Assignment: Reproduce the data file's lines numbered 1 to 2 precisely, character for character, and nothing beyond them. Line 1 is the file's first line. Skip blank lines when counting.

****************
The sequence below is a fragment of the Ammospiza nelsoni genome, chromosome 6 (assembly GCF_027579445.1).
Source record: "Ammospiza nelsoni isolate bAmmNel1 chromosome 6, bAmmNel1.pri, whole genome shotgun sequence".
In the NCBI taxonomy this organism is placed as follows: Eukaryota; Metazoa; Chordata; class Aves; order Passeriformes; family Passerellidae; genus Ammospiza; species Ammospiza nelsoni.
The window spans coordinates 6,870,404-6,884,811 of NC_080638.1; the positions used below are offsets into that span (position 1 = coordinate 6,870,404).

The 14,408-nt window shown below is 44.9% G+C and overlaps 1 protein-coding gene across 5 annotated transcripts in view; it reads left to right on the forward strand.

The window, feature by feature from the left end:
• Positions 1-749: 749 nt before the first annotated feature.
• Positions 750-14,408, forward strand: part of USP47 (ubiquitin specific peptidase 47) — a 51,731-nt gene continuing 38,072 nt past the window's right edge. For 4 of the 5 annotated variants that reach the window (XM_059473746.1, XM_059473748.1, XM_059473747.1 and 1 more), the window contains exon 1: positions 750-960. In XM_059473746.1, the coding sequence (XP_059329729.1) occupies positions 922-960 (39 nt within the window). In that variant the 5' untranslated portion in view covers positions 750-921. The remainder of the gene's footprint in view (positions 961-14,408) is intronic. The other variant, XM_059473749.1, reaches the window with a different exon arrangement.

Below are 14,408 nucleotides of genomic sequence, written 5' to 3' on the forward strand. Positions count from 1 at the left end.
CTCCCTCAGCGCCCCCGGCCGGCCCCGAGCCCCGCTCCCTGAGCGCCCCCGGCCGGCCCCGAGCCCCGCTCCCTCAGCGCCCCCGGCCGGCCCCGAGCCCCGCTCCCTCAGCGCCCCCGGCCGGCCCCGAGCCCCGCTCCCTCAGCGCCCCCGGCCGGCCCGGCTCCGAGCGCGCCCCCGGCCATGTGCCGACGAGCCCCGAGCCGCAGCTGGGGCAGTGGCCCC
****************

The sequence below is a fragment of the Ammospiza nelsoni genome, chromosome 6 (assembly GCF_027579445.1).
Source record: "Ammospiza nelsoni isolate bAmmNel1 chromosome 6, bAmmNel1.pri, whole genome shotgun sequence".